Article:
Kelly read from The Middle Place and her new book, Lift, a small but laser-sharp review of her daughters’ little-girl years, which she wrote so they would remember more than Kelly had of her own early youth. She explores so many of the hidden joys and pains of parenthood, and made me want to write down more of my own boys’ moments, knowing my own terrible memory and feeling the need to share their trials and triumphs with them when they’re older.
Quick-witted and smart, the more Kelly spoke, the more I understood why her books and her essays are so well received. She said herself that she “walks a fine line” of not-having-really-bad-stuff-happen-to-her (no plane crashes, alcoholism, crushing poverty) but still speaking to everyone in common sentiments. Her humorous take keeps the mood light enough that you want to read more, but the love that is so evident in all of her stories, whether about her own daughters or just dear friends, carried all of us in the room right into her lap.
So of course I had to say hello, and our mutual friend had given me a name to drop. I told her how she had written the book that I was going to write, and she laughed graciously. I’m sure I gibbered on, unable to get across how truly aligned I had felt with her own reactions, making my career as a wordsmith seem a bit misguided. I only hope that I didn’t embarrass Lisa too much.
Maybe when I get to meet Jude Law some day I won’t sound like quite so much of a starstruck schoolgirl. Then again, he hasn’t read my mind. Yet.
When we used to go outside to play in the snow, Mom always told us to put a hat on. We’d ignore her (hats were NOT cool in the ’80s – hard on the feathered hair or some such) and slog around for twenty minutes, then come inside complaining that our feet were cold. “If your feet are cold, put a hat on,” she’d say. What kind of fool sense was that? If your feet are cold, clearly you need better boots. With wedge heels and faux shearling peeking over the top. Or possibly we just needed hot chocolate.
Now that I’m a cancer chick, I’ve come to realize that there may be something to this “cold feet/body = cold head” thing. Without hair, I’m FREEZING. All the time. From mid-June to mid-October, I’m okay, but the rest of the year? Cold. Layers, and lots of them. One of the layers must be wool (ok, cashmere), including the socks, or I’m shivering. I have rediscovered the magic of hats (and thank Kors they’re fashionable again!), and wear one all the time, inside and out. (Side benefit of baldness regrowth: no hat-head!)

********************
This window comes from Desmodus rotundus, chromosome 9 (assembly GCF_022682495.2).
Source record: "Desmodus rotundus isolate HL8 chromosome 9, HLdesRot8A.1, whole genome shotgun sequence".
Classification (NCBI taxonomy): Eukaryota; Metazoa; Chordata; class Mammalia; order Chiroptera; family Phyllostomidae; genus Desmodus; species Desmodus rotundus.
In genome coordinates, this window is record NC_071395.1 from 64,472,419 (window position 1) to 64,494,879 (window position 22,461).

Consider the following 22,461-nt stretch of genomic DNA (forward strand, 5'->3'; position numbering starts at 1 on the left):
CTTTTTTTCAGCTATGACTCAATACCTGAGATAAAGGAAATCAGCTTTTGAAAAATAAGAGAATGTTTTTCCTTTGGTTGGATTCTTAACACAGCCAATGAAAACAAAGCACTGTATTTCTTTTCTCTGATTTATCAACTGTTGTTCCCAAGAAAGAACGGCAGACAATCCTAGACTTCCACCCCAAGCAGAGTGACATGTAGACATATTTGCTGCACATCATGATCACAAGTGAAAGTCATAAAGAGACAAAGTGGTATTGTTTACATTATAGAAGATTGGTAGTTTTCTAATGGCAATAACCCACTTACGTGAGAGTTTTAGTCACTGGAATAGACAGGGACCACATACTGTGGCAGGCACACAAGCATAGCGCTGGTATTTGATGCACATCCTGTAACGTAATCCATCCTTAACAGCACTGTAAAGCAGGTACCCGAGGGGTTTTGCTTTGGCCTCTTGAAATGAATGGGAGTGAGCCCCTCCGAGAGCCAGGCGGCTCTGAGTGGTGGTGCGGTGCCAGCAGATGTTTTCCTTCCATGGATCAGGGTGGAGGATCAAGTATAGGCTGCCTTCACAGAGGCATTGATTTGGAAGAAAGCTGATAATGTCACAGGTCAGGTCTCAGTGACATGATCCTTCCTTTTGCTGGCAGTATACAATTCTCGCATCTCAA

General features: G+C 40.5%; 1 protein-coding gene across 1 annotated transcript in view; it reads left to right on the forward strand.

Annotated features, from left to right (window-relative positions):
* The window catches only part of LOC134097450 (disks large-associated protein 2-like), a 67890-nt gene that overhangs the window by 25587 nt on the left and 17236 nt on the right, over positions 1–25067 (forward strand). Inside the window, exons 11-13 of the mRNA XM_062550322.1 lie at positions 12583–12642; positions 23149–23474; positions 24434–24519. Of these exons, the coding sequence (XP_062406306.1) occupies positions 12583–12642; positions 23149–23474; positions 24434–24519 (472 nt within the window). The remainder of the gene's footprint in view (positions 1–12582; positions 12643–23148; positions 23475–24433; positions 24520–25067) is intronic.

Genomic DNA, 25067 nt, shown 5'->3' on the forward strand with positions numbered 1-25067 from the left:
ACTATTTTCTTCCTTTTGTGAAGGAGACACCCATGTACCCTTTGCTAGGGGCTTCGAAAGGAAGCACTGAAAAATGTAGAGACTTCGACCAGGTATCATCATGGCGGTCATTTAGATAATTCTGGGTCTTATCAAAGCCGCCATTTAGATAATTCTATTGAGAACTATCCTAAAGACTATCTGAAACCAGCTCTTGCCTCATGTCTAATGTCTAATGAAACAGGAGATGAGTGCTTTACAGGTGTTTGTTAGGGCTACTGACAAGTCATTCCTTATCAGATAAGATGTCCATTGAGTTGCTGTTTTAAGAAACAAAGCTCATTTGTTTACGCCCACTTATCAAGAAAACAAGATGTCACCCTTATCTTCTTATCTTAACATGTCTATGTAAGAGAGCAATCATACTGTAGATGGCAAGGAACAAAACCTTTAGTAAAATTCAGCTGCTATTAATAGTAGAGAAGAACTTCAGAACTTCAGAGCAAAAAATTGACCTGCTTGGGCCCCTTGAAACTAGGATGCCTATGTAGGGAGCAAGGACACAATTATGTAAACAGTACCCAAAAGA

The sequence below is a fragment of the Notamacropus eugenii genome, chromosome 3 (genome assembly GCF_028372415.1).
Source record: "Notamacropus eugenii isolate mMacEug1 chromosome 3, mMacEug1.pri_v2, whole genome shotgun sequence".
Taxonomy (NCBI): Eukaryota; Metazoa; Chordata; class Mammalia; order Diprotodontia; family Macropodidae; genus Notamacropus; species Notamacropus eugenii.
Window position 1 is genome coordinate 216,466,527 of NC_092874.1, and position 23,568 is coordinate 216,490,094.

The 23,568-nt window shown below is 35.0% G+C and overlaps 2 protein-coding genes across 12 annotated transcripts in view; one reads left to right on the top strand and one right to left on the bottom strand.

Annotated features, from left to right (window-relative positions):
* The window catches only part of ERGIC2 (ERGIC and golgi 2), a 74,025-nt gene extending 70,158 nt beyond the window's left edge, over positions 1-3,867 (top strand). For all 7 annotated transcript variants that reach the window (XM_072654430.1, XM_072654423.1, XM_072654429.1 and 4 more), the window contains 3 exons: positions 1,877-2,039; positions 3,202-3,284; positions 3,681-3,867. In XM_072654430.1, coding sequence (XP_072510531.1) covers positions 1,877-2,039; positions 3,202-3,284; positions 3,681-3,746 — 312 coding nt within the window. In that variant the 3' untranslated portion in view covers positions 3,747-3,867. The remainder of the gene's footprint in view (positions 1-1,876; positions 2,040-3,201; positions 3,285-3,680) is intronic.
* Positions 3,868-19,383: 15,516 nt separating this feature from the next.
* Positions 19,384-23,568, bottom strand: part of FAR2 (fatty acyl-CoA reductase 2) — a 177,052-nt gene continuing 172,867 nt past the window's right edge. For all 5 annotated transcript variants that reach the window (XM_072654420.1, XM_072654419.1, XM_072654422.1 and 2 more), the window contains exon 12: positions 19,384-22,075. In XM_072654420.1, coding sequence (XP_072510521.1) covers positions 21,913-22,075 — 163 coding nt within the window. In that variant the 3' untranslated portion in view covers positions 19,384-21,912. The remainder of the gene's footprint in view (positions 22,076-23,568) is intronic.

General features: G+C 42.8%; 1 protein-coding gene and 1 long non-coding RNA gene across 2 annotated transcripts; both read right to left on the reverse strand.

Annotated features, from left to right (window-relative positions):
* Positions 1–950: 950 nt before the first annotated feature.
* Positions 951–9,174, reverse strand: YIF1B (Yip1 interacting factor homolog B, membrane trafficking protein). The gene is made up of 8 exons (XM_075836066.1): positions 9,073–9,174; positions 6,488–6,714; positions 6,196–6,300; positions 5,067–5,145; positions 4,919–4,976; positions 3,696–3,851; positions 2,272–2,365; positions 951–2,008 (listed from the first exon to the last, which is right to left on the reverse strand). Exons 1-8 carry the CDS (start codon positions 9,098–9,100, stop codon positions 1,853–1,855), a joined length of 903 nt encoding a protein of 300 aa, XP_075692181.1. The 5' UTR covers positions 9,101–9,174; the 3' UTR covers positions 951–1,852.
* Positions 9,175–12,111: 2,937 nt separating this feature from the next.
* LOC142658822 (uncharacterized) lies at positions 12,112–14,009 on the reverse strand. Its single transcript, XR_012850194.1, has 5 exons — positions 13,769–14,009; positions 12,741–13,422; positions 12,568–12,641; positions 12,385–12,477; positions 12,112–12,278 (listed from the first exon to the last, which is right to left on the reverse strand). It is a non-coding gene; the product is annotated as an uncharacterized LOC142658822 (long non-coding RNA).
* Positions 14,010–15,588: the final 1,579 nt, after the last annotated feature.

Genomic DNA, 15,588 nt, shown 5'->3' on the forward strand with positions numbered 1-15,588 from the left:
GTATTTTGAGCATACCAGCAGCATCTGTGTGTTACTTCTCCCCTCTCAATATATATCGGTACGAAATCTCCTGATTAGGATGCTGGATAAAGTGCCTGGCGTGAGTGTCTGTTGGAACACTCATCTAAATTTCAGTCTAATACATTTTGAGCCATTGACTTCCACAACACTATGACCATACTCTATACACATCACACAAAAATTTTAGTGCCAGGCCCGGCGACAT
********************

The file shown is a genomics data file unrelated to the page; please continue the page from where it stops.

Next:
My constant hypothermia has become a bit of an inter-gender needling trigger chez moi. Mr. Wonderful, whose metabolism usually runs at a high boil, is comfortable in the house in a t-shirt and jeans, bare feet. Occasionally he’s been known to take the dog out in the snow in said bare feet. He’s comfortable with the thermostat set at 64 (financially as well as thermally). My boys are always complaining that when I’m cold I make them put on sweaters. I, as previously noted, am only really warm in a hot shower or tucked into bed in (dead sexy) flannel PJs and a (dead sexy) fleece hat. Oh, and please set the thermostat to at LEAST 67. Preferably 69. All three boys find my shivering amusing, and think I’m making my griping up (but have come to expect that I’ll get them with my frosty fingers in the ribs at least once a day).
Today, there’s proof for the ladies. I discovered that some researchers at Cornell have released a study that proves that bald people are colder than people with hair! That’s right, four Biological and Environmental Engineering students put sensors on the heads of test subjects and put them in a cold environment for twelve minutes. They already knew that the head is a major source (60 to 80%) of heat loss (Mom was right!). The test subjects with hats showed little difference in head temperature regardless of hair length or thickness, but subjects without hats showed much higher heat loss through the head if their hair was shorter than one cm, and once their hair length reached two cm it started adding significant insulation to the skin.
I don’t think my hair is two cm long yet, but even if it were, I’d still quote this study. Rock on, my hatted bald-chick peeps.